I have written before about the images of Outback Australia in the 1920s that my brother and I were given during a visit to Sweden three years ago.  These were among a collection of photographs that once belonged to our grandfather, Olof Johanson, and were carried with him when he returned to his homeland a few years after the Second World War.  Many of these images were vital for establishing the case that Olof had a personal connection with Central Australia well before the controversial 1930 Lasseter’s Reef gold expedition, an episode with which he almost inadvertently became involved—read all about it in Olof’s Suitcase (Echo Books, 2015).

Other images in the cache of photographs are simply fascinating for showing the variety of places that Grandfather Olof experienced during the nearly 35 years he spent in Australia.  Although it was the need to make a living that took him to Adelaide and the surrounding pastoral districts of South Australia (where he variously worked as a wool classer, mail carrier, stone cutter and dingo hunter), the eastern goldfields of Western Australia (gold miner), and suburban Melbourne (weaver of woollen textiles), not all these locations found reflection in the photographic record that he compiled.  But some did, and demonstrate that he got to see places that few Australians today would even know exist, let alone think of visiting.

One such locality was Arrabury, a remote pastoral station situated about 100 kilometres south of the north-eastern corner of the state boundary of South Australia—only a few kilometres on the eastern side of the border, so that it actually lies within Queensland.  It is an area described as one of the most isolated places in Australia, even today.  If one wants  to get an idea of the sort of country being talked about, have a look at the following video on Youtube dating from 2013:

Arrabury was originally taken up as a pastoral lease in the 1880s, and by 1892 the property was selling wool at the Melbourne market.  In 1917 the Arrabury Pastoral Company was formed, acquiring not only Arrabury’s 945 square miles but a number of surrounding leases covering a further 655 square miles of land—making for a combined total of 4144 square kilometres in today’s measurements!  Although the property carried both sheep and cattle initially, it switched to stocking only cattle in the 1940s following repeated dingo attacks on the sheep.  Now controlled by the Daley family, the Arrabury Pastoral Company still operates Arrabury and the neighbouring Cluny station to fatten cattle bred in Queensland’s gulf country.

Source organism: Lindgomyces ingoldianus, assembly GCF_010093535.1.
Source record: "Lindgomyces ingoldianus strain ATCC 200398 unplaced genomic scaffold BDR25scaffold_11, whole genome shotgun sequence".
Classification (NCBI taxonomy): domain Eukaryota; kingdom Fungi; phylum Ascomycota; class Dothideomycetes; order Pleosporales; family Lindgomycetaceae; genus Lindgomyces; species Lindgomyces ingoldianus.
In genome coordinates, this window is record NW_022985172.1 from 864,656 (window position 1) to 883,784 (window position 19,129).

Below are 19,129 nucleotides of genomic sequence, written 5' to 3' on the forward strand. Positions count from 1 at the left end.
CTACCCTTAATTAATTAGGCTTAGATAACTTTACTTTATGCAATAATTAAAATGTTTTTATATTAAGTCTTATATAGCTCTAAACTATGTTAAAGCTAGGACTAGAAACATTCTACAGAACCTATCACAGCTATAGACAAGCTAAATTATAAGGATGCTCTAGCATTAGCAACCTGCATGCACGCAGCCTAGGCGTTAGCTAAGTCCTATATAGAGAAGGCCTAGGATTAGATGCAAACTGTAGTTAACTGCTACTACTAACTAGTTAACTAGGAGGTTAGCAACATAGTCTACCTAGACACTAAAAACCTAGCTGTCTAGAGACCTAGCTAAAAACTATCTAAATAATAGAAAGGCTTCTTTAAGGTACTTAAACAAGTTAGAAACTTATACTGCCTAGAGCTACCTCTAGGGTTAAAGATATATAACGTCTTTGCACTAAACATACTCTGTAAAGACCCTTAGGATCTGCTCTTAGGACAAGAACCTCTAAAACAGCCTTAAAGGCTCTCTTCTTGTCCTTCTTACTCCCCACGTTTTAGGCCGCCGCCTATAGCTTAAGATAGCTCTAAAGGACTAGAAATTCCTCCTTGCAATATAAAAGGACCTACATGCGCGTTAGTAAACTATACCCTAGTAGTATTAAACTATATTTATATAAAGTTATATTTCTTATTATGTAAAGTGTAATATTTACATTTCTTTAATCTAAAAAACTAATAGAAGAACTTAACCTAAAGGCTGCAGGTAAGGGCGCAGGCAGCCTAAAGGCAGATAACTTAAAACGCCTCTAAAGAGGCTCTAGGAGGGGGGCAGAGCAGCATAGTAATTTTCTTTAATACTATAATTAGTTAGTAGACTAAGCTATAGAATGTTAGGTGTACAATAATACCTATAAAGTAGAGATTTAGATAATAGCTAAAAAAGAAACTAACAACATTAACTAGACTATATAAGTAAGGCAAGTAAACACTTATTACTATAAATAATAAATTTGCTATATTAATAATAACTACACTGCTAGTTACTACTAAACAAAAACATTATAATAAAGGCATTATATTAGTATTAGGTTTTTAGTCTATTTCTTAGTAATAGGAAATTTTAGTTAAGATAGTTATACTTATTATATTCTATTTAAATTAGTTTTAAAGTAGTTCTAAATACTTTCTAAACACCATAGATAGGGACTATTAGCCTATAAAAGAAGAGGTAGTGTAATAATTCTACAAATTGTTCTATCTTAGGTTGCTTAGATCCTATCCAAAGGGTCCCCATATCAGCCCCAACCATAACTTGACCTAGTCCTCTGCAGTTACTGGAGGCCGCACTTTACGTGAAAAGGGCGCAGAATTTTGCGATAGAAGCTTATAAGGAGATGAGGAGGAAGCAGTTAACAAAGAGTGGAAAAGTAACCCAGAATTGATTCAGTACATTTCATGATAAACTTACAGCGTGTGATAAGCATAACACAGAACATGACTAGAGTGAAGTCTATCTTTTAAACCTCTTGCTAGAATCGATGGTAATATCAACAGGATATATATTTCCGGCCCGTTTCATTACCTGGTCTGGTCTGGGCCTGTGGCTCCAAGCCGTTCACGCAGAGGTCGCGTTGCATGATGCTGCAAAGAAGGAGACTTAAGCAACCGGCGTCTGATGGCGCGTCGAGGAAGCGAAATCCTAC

Arrabury in 1927 (State Library of Qld) and 1930 (State Library of SA).

There are several good images in museums which provide a glimpse of what the Arrabury Station homestead would have looked like about the time that Olof Johanson most likely saw it in the period 1925-27.  These provide additional context for the three of Olof’s photos that have captions confirming they depict Arrabury, in addition to another two which seem to be from the same sequence of images.  As Olof would most probably have been working on the property as a wool classer it makes sense that he was there during the shearing season.


The captions on the back of these three images all refer to Arrabury Station.


These two images appear to also refer to sheep farming at Arrabury.

It may also have been Olof’s discovery of the impact that dingo depredations were having on Arrabury’s sheep that prompted him to take up hunting the native dog as a lucrative source of income, based on the generous bounties that several state governments in the early twentieth century paid for the destruction of what were seen as pastoral pests.  Notably, it was ‘dingo-hunting’ that took Olof out into the north-western corner of South Australia just a year or so later, and across into the Northern Territory, when he made the discovery of what he subsequently came to believe might possibly have been the “Eldorado” that Lasseter claimed to be seeking in 1930.

Aside from speculating about what Olof was doing at Arrabury and the significance that the place had on the course of his later life, it might also be wondered what mental impact the experience of bush life in this most desolate part of Australia might have had on Olof himself.  It was, after all, just a few years later, in July 1935, that a battered wife was finally pushed to shoot her brutal boundary-rider husband after sixteen years spent on an out-station of Arrabury.  It can only be wondered whether Olof ever drew comparisons between the verdant terrain of southern Sweden which he knew from his upbringing and the harsh environment that he saw during his time in the Australian Outback.